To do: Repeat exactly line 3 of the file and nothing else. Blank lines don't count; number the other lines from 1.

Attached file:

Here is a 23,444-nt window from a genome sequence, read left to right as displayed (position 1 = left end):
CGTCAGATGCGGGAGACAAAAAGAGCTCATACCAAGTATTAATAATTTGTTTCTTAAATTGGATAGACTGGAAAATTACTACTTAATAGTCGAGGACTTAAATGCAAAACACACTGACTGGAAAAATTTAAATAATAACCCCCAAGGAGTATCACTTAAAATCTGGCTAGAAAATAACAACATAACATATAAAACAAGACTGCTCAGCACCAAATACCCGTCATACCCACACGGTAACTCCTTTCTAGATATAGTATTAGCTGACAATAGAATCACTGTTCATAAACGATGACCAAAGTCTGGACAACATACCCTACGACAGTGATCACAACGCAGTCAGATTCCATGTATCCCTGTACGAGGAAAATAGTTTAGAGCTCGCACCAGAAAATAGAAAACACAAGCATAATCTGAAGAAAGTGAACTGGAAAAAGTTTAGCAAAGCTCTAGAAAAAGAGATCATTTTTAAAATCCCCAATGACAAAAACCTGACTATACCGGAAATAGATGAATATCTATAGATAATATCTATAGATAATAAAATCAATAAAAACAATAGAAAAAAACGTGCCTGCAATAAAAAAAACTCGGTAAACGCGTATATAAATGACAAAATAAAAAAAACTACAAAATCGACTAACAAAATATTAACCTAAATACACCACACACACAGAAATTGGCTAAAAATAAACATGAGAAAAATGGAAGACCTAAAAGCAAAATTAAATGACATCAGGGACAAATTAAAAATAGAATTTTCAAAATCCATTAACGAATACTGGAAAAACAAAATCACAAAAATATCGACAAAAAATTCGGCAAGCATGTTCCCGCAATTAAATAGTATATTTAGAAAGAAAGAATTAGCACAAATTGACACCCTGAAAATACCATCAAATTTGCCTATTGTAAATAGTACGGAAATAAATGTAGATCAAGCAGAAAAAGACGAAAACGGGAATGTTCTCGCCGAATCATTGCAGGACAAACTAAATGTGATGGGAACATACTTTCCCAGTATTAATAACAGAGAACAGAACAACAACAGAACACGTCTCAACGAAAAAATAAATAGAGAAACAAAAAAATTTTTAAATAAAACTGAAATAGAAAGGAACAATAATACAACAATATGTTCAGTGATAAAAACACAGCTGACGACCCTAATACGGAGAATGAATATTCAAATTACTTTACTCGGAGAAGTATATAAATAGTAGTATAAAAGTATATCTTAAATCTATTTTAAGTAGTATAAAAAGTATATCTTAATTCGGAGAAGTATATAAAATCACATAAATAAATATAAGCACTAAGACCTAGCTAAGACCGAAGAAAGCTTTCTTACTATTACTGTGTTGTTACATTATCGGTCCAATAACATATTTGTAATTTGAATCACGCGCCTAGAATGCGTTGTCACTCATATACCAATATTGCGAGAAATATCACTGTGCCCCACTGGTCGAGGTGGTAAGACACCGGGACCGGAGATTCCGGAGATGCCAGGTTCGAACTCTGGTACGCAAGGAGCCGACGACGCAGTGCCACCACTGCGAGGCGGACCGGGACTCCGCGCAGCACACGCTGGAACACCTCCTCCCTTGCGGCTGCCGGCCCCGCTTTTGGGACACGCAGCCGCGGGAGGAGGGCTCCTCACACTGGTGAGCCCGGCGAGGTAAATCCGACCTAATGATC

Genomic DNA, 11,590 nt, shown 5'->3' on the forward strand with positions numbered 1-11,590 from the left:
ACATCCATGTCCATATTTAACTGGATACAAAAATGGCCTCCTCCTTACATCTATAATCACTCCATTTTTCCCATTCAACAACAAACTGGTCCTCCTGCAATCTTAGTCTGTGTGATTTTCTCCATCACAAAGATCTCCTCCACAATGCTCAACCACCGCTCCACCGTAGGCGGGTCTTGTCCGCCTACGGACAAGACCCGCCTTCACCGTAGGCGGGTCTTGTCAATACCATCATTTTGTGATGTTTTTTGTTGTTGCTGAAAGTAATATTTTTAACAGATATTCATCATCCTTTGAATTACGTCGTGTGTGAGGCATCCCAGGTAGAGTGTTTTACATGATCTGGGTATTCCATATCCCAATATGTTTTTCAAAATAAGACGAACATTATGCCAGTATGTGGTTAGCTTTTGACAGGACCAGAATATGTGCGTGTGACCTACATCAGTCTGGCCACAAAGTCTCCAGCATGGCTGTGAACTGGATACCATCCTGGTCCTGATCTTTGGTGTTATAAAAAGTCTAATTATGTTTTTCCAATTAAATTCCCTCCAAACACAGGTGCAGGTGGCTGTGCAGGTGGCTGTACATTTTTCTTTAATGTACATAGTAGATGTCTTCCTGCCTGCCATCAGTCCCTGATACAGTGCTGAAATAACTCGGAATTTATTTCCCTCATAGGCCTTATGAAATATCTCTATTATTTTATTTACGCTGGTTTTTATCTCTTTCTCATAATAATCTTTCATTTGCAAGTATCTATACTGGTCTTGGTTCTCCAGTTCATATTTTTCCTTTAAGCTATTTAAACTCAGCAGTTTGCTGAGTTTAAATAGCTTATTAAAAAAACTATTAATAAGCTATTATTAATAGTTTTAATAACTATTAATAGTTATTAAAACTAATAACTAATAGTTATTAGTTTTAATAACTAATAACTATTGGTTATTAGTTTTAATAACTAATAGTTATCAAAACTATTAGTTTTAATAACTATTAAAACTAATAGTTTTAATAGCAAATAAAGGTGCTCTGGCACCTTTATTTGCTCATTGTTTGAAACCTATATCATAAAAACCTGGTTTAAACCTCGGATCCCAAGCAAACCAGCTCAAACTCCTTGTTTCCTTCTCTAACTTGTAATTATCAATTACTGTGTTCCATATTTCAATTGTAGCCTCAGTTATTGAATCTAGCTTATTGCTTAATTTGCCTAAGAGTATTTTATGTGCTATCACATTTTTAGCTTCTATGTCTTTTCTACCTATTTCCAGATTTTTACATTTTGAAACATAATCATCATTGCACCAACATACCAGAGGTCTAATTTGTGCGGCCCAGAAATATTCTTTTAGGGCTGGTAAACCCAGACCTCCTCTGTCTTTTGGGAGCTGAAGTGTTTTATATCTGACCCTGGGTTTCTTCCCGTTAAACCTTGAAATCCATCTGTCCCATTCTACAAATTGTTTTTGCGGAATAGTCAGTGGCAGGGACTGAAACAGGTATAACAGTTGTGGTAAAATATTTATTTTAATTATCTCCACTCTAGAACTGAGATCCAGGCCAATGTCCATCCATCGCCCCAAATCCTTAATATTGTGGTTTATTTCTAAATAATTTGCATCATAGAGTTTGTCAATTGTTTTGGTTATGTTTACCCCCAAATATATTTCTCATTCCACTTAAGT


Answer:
Genomic DNA, 11,590 nt, shown 5'->3' on the forward strand with positions numbered 1-11,590 from the left: